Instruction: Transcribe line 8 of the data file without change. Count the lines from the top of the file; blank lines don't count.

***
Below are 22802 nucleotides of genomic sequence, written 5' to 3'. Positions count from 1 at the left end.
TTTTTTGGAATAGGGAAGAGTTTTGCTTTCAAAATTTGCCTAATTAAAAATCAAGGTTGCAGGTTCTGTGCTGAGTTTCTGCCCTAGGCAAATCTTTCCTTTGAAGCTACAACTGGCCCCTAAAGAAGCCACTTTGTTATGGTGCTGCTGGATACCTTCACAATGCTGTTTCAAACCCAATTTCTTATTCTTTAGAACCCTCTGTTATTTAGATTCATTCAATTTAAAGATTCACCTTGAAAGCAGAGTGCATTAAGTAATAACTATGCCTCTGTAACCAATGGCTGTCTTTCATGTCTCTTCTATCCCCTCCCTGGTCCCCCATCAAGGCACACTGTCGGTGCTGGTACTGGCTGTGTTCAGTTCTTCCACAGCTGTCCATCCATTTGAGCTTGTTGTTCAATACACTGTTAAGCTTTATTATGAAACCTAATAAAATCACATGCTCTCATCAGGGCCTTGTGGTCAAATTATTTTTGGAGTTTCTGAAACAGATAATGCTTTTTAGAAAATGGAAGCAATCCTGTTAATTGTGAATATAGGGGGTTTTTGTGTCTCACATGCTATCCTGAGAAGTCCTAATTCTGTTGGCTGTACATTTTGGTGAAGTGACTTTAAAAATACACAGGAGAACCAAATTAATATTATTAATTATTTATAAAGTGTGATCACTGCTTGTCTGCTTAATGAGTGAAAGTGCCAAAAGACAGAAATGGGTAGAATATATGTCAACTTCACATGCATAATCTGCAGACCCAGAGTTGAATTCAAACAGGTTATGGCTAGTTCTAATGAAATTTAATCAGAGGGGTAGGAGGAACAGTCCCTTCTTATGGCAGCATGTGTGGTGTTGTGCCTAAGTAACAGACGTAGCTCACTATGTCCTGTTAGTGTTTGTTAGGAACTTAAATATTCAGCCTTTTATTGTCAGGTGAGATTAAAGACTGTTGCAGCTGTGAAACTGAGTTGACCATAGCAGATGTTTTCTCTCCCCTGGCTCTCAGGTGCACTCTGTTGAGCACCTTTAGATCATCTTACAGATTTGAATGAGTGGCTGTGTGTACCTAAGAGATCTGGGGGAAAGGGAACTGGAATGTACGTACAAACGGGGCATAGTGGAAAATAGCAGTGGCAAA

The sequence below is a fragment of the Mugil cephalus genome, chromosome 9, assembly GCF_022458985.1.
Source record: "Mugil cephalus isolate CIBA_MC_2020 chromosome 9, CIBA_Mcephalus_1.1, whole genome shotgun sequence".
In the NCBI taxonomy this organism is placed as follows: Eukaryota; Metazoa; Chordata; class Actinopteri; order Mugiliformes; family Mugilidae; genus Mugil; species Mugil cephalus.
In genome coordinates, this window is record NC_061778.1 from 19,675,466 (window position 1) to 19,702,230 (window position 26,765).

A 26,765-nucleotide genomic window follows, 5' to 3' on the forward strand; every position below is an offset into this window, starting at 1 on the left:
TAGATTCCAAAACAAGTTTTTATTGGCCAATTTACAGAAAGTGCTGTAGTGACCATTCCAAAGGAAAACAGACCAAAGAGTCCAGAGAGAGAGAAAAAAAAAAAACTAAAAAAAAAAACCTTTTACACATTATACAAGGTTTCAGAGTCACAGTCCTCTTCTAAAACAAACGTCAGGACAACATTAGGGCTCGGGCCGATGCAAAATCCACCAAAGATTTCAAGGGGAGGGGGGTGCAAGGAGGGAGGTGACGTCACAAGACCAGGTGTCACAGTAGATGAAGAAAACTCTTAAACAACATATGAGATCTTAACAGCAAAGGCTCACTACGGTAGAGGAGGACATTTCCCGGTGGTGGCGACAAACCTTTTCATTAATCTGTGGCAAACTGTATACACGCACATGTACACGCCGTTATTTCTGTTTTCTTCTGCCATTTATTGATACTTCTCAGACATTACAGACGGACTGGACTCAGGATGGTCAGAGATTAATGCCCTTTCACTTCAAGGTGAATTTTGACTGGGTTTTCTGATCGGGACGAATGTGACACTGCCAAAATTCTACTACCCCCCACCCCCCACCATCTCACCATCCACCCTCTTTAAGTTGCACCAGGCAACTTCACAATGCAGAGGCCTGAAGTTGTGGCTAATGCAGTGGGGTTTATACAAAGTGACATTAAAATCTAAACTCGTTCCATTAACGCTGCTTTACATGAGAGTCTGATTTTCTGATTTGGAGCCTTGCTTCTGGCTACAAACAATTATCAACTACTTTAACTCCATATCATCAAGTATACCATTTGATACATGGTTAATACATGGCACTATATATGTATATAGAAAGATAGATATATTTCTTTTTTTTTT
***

TAGATTCCAAAACAAGTTTTTATTGGCCAATTTACAGAAAGTGCTGTAGTGACCATTCCAAAGGAAAACAGACCAAAGAGTCCAGAGAGAGAGAAAAAAAAAAAACTAAAAAAAAAAACCTTTTACACATTATACAAGGTTTCAGAGTCACAGTCCTCTTCTAAAACAAACGTCAGGACAACATTAGGGCTCGGGCCGATGCAAAATCCACCAAAGATTTCAAGGGGAGGGGGGTGCAAGGAGGGAGGTGACGTCACAAGACCAGGTGTCACAGTAGATGAAGAAAACTCTTAAACAACATATGAGATCTTAACAGCAAAGGCTCACTACGGTAGAGGAGGACATTTCCCGGTGGTGGCGACAAACCTTTTCATTAATCTGTGGCAAACTGTATACACGCACATGTACACGCCGTTATTTCTGTTTTCTTCTGCCATTTATTGATACTTCTCAGACATTACAGACGGACTGGACTCAGGATGGTCAGAGATTAATGCCCTTTCACTTCAAGGTGAATTTTGACTGGGTTTTCTGATCGGGACGAATGTGACACTGCCAAAATTCTACTACCCCCCACCCCCCACCATCTCACCATCCACCCTCTTTAAGTTGCACCAGGCAACTTCACAATGCAGAGGCCTGAAGTTGTGGCTAATGCAGTGGGGTTTATACAAAGTGACATTAAAATCTAAACTCGTTCCATTAACGCTGCTTTACATGAGAGTCTGATTTTCTGATTTGGAGCCTTGCTTCTGGCTACAAACAATTATCAACTACTTTAACTCCATATCATCAAGTATACCATTTGATACATGGTTAATACATGGCACTATATATGTATATAGAAAGATAGATATATTTCTTTTTTTTTT